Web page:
My son is a Junior, in his second year of FIRST (teams 192 & 6036). We’re looking for a summer program that would be fun and also be good for thinking about colleges. Programs in robotics, mech eng, or aero eng are preferred. So many programs out there are for beginners… Thanks for any suggestions!
Operation Catapult From Rose Hulman Institute of Technology was interesting when I went. Another option: Take the money you’d spend and instead give it to them as a budget to make something super cool
I did the Department of the Navy’s Summer Engineering Apprenticeship Program (SEAP) for two years. They have programs in naval bases all around the country; looks like the closest to you would be in Monterey. You work for eight weeks as an apprentice assigned to an engineering group helping them with whatever work they’re doing. It’s good real-world engineering experience, plus you’d be getting paid $3500 instead of having to pay for a program.
To add onto this, there’s lots of great kits and projects for Pi and Arduino.
Even Mindstorms if you’re into that kinda stuff, although it can have a pretty significant price tag.
WPI has a good program over the summer for upcoming juniors and seniors. I didn’t participate in one but I’ve taught at it. They have courses in robotics, aero and mechanical. https://www.wpi.edu/academics/pre-collegiate/summer/stem-residential/frontiers
WPI is on the list! Glad to hear you recommend it.
What are the most valuable things you find kids learn from these experiences?
I’m trying to compare some of the summer programs that are grades 9-12 to those that are 11, 12 or just 12. I’m leaning towards encouraging the 11/12 programs. I think it would be helpful for him to go learn a little about himself with others in his same life stage, figure out what he likes and doesn’t like about type of college, location, etc. and meet new people. We think it might help him better define his college interests and list. Is that a reasonable assumption?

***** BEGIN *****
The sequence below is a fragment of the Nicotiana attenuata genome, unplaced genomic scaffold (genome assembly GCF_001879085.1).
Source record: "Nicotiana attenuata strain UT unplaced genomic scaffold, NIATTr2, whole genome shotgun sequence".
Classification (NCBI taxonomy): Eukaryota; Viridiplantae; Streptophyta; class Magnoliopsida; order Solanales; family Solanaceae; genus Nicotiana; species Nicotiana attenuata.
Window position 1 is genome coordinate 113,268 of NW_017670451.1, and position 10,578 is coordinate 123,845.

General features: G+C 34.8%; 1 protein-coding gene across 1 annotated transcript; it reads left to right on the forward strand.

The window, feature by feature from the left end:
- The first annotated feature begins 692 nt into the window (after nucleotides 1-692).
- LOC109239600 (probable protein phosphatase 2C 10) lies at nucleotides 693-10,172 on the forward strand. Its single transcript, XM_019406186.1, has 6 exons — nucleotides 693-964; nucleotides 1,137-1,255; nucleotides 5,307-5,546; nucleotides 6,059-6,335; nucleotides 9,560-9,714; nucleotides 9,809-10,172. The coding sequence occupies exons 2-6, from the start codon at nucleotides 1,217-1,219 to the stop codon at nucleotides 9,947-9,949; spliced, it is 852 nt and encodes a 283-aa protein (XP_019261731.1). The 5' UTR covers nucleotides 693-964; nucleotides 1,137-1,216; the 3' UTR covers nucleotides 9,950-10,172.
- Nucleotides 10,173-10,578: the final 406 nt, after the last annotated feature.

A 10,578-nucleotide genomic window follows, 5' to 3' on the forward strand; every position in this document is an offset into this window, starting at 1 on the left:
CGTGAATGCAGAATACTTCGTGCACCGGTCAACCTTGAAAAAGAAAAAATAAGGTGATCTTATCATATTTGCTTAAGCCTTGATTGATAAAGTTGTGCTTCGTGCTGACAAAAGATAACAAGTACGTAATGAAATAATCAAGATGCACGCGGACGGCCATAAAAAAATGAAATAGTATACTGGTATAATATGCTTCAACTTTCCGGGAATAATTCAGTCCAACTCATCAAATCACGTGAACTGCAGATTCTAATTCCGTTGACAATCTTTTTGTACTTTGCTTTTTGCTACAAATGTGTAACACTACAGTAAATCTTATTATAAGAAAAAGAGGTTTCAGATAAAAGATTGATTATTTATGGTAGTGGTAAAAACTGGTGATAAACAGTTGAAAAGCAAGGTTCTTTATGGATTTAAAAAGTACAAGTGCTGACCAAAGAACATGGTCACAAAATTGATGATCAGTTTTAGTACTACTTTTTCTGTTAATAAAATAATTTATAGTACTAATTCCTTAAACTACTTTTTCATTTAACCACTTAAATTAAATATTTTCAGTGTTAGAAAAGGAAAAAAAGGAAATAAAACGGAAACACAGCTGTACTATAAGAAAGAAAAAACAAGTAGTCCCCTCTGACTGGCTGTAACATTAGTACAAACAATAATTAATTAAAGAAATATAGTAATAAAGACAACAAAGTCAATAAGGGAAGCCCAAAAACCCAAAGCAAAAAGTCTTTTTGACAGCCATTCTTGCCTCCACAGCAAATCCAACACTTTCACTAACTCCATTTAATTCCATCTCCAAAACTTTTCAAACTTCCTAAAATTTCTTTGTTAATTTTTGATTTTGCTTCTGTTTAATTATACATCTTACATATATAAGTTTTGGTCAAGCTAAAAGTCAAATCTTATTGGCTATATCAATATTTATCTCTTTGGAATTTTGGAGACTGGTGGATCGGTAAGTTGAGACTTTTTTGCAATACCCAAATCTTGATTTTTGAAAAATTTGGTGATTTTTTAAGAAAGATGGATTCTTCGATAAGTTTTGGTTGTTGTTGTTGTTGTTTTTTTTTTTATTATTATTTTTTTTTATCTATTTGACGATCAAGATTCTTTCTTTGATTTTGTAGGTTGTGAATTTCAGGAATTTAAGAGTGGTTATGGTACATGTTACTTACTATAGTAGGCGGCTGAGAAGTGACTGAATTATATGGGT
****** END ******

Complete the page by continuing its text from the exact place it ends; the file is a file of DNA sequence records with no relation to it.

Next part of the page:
Finally, I assume that these programs do not sway a college one way or the other towards a student if they apply, though a few reps I’ve talked with have suggested that it does make an impression. Any opinion on that?
Operation Catapult is on the list! What did you feel was the most valuable parts of that experience for you?
His FIRST team is school related, and the team doesn’t operate over the summer, though I’m hoping they’ll work on things separately. I’m always happy to help a group of kids make cool things though, so no worries there.
I think the main thing kids learn from WPI frontiers is how to do something hands on. They aren’t just learning in a theoretical sense, they want the kids to try the projects themselves and experiment, whether that leads to success or failure. The other thing is that if a kid is unsure about what potential major they want to do in college, they get to see up close what the major is like.
So frontiers does end up showing off wpi. You learn what the community and classes are like, because its wpi students teaching and teaching the curriculum based on their own classes. Frontiers is also residential right on wpi’s campus, so they get to see some of the dorms and food. But any college program that is on a college campus will do this, try to make their college seem better. WPI does not say you have to apply because you did the college program, they just want the kids to have fun and learn what college life is like.
At Rose we got a chance to work hands on on a project of your choice — I went with the biomedical engineering group. Me and a couple other students decided to make a prototype of a prosthetic for leg amputees. It used the electrical impulses of the muscle to actuate an ankle.
It was really interesting learning about college life, and it was awesome to get to work with professors in projects and learning.
Even though I didn’t end up going to Rose, it was really helpful to be able to learn about the college experience from our counselors/guides
Do the colleges that hold the programs pay any attention to whether students attended them when they are looking at applications?
There’s so little info on any of the websites, it’s hard to know how to help my son make a decision. On the list are: WPI, Purdue, RPI, Kettering, Rose-Hulman. More generalized programs (and 9th-12th grade) are Summer Discoveries at SLO or Boulder, but I think there’s less to be gained from those.
Any suggestions how to decide?
It doesn’t seem to be a huge factor, if it is one at all.
Ask people in the community (FRC, etc) who have done them and see how they liked it!
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